Son of the Sun

Phaëthon pleads with Helios, 

his father and god of the Sun, 

to let him play his part

for just one day:

to be given the reins

of his horses to ride

round the globe, and

though the idea seems

rash to his progenitor, 

the boy's persistence 

does end up victorious. 

 

But the bloom of youth, 

too sure of itself, 

fails to entertain 

the doom witnessed 

already by older eyes 

that have known

their share of sighs. 

 

And so Phaëthon tries, 

in his father's chariot

to chart a course, yet

chars the Earth instead, 

and she can't but protest

to Zeus, who rarely 

attempts to resolve

without the use of

a trusty thunderbolt. 

 

This tragic fate 

now awaits unfortunate 

Phaëthon, who never 

wanted wreckage, only

to prove worthy 

of such resplendent, 

daunting parentage. 

◄ Flux

Nomad ►

Comments

Holden Moncrieff

Tue 31st May 2022 23:55

😂
Thank you so much, Pete! 😊

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Pete (edbreathe)

Tue 31st May 2022 18:14

Great , thanks again for allowing me access to my dictionary. Good stuff as usual

Holden Moncrieff

Sun 29th May 2022 01:48

Thank you so much, John, for your kind comment and encouragement, I'm always grateful! 😎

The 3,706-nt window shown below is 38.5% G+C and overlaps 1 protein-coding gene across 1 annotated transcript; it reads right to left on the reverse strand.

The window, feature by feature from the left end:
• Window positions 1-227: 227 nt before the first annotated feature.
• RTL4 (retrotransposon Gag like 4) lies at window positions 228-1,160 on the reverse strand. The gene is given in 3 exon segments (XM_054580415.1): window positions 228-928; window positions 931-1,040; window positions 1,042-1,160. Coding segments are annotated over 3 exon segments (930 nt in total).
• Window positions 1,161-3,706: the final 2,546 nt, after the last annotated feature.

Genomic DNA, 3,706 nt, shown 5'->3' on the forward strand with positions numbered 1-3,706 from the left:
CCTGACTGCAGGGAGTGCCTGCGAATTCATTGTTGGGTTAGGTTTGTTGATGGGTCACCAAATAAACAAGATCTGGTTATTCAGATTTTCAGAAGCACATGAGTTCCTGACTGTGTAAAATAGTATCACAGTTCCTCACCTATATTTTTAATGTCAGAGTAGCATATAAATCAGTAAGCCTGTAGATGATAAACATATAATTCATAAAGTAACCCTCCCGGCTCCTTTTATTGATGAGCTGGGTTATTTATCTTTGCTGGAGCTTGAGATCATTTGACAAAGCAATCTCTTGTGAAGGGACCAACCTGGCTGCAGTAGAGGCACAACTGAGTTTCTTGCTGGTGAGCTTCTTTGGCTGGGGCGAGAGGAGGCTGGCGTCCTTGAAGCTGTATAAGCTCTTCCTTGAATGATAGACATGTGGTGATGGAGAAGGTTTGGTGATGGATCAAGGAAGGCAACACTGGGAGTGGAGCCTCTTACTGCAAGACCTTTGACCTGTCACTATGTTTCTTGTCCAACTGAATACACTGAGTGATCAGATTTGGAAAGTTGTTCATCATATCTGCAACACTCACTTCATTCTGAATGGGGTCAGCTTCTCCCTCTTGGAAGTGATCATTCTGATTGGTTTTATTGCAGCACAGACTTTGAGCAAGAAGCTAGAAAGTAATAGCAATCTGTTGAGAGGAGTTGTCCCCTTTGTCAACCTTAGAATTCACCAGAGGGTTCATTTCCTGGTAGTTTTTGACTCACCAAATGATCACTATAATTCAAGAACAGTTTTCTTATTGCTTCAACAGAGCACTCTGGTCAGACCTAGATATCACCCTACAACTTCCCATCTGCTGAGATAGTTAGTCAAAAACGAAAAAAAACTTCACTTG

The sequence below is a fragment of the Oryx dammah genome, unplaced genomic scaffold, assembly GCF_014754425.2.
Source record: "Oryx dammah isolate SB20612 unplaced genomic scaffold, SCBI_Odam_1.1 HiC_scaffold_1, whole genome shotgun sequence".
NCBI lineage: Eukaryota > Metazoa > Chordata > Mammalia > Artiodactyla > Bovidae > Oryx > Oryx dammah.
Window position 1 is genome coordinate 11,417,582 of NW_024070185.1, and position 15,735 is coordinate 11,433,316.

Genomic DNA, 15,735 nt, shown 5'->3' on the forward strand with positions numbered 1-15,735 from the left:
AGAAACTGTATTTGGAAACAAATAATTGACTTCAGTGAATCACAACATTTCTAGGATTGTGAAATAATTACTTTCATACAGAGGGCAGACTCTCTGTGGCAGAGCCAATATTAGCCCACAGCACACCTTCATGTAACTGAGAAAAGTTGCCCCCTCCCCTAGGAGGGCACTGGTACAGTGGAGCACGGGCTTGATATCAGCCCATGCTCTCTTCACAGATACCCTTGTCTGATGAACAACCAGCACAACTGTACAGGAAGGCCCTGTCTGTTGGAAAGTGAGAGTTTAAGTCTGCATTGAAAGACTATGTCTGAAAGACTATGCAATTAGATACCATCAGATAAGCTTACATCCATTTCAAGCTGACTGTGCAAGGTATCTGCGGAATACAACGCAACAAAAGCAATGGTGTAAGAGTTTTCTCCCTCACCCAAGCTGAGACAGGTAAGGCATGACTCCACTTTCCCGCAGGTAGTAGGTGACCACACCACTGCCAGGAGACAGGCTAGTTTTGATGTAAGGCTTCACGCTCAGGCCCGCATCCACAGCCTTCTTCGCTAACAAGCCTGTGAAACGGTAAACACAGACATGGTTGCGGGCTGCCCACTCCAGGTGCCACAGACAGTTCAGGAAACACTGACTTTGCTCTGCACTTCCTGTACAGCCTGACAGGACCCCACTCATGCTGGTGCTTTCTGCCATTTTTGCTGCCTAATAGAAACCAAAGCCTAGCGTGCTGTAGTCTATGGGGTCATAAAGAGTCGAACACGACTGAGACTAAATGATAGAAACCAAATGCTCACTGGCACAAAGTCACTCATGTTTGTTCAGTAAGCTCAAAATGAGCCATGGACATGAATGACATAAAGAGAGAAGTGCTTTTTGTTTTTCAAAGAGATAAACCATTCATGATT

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John Botterill

Fri 27th May 2022 22:53

Fantastic poem Holden. I loved the hubris and the pathos. We've all been there, I suppose! ( Never demolished a gate though!)
Your skill in the telling of the story is phenomenal! 😎

Holden Moncrieff

Fri 27th May 2022 00:17

Thank you so much, Stephen! I'm really glad there were no literal thunderbolts in your case! 😃

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Stephen Gospage

Thu 26th May 2022 17:10

A very fine poem, Holden. My dad once regretted allowing me to use his motor bike, especially when I demolished the front gate.
No thunderbolts, though, at least not literally.

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